@/all If you have set subnet_visibility: private in your cluster configuration file, due to Docker Hub's newly enforced IP-based rate limiting policy, it is likely that you will encounter issues when scaling your cluster beyond ~10-20 nodes. We are working on moving our images for our next release. In the meantime, we have created this guide with instructions for how to avoid this issue (thanks @RobertLucian!). Feel free to reach out here or at dev@cortex.dev if you have any questions.
    10 replies
    Greg Tarr
    @Greg-Tarr
    Hi again! I'm chaining two APIs together and one is passing an array of images as a pickled object to the other one. However I'm getting a 413 (request too large) error.
    3 replies
    Vaclav Kosar
    @vackosar

    @deliahu Hi, on Friday evening without any change except for perhaps traffic no instances are getting scaled. The kubeclt says following: `Events:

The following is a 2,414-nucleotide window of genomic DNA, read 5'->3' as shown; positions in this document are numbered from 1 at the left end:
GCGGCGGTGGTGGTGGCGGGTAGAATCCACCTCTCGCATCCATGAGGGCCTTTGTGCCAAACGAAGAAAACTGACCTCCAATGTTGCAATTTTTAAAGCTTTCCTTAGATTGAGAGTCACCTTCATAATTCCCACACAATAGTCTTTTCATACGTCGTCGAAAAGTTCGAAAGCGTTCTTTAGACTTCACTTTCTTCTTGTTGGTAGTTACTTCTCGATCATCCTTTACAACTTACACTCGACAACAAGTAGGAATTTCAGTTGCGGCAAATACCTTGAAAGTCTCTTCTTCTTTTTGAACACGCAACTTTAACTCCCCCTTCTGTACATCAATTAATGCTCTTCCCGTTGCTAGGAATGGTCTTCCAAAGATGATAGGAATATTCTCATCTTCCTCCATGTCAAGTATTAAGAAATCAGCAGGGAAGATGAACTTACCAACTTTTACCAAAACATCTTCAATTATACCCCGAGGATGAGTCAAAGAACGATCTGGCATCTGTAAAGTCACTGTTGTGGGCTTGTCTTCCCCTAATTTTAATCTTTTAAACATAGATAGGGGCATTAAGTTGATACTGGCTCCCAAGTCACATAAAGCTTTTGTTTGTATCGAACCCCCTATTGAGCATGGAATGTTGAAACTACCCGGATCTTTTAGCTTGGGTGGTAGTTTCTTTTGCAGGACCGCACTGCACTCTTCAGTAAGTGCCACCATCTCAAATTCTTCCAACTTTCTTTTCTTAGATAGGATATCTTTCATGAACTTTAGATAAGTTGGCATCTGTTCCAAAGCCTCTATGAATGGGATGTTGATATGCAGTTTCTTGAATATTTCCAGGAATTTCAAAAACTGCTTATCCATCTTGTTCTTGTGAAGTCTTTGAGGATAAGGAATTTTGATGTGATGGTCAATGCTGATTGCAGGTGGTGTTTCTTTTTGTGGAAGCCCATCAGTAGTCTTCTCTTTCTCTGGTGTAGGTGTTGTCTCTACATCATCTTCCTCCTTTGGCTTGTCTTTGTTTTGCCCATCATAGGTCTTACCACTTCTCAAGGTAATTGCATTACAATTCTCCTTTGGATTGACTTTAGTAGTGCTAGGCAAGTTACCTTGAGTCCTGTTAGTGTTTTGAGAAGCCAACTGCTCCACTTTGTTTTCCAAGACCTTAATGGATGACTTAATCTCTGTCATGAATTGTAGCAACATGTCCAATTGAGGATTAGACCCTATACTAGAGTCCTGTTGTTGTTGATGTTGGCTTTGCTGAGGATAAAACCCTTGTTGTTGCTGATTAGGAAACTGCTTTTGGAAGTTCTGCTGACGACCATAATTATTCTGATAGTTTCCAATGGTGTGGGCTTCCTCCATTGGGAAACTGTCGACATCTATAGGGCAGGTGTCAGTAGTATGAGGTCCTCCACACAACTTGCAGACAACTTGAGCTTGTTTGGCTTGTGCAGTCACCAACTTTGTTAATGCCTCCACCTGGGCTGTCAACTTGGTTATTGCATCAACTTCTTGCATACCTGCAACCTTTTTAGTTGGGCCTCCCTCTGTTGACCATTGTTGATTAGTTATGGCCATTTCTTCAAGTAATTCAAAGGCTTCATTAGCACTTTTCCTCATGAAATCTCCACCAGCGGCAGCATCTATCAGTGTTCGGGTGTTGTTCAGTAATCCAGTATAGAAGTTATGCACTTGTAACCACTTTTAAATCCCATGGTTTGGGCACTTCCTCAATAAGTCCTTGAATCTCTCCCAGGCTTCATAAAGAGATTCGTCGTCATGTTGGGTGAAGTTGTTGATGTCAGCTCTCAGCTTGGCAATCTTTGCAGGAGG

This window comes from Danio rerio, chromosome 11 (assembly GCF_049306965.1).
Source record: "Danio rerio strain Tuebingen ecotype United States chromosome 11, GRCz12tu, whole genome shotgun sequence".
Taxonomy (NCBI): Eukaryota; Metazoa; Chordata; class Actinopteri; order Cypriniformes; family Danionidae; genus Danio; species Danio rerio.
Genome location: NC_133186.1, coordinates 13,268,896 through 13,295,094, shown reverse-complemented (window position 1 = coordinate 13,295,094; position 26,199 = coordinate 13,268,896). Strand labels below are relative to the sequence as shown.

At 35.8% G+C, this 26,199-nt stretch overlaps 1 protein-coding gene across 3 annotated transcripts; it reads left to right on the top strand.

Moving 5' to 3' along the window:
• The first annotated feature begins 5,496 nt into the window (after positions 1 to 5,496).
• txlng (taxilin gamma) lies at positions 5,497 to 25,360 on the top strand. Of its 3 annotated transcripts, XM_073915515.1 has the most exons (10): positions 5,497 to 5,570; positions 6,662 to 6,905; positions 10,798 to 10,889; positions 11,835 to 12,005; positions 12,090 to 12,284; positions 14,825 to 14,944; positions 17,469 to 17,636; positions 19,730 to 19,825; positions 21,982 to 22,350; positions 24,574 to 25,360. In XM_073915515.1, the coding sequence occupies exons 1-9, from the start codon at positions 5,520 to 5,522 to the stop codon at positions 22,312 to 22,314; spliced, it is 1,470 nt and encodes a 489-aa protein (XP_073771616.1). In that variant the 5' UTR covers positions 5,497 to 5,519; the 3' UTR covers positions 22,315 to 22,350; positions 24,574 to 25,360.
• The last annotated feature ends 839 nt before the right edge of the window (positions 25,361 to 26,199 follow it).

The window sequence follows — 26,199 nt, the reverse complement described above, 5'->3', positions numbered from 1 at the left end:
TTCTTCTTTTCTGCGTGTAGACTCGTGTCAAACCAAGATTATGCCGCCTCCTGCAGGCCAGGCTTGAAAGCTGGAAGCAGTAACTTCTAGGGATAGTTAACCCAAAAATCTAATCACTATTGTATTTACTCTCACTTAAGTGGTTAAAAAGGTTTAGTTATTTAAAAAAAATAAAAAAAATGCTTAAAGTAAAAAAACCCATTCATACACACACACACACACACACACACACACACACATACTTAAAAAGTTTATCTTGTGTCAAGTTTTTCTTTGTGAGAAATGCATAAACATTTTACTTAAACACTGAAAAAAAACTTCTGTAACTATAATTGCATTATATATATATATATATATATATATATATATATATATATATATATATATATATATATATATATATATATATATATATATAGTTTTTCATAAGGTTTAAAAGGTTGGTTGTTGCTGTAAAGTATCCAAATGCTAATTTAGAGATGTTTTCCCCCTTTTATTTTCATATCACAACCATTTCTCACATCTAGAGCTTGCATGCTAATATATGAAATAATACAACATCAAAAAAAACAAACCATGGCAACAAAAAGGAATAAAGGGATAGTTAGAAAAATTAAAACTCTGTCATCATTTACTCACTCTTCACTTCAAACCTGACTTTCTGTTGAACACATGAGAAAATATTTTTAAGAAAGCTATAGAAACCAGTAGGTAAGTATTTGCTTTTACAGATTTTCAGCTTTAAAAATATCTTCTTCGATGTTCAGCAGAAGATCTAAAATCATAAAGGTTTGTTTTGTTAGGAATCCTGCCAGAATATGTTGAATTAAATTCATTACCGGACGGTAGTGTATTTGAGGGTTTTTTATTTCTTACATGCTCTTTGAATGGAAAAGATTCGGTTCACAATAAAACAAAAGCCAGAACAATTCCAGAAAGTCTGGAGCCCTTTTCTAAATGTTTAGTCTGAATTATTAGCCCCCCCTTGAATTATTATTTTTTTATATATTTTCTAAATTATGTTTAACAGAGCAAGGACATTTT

Type Reason Age From Message


    Normal NotTriggerScaleUp 2m30s (x51 over 22m) cluster-autoscaler pod didn't trigger scale-up (it wouldn't fit if a new node is added): 2 Insufficient nvidia.com/gpu, 1 max node group size reached
    Warning FailedScheduling 2m18s (x43 over 22m) default-scheduler 0/1 nodes are available: 1 Insufficient cpu, 1 Insufficient memory, 1 Insufficient nvidia.com/gpu, 1 node(s) didn't match node selector.
    `

    54 replies
    Greg Tarr
    @Greg-Tarr
    Hello again! Loving cortex!
    I've got to make some architectural decisions and I'd like your input. I've got a bunch of streams (m3u8 urls in SQS) that must be monitored in real time until they end. I have a predictor that can grab urls (batch of 32) from SQS, starts watching them and monitoring them. If one of the streams end, it grabs another one off the queue. There is not request/reply pattern here as it's a continuous operation that it starting when the predictor is initialized. This is clearly not the right way to do it as autoscaling looks at request times etc. My questions are these: Can cortex autoscale/support non request/reply pattern (continuous) workers; would a batched job work better; how can I do this?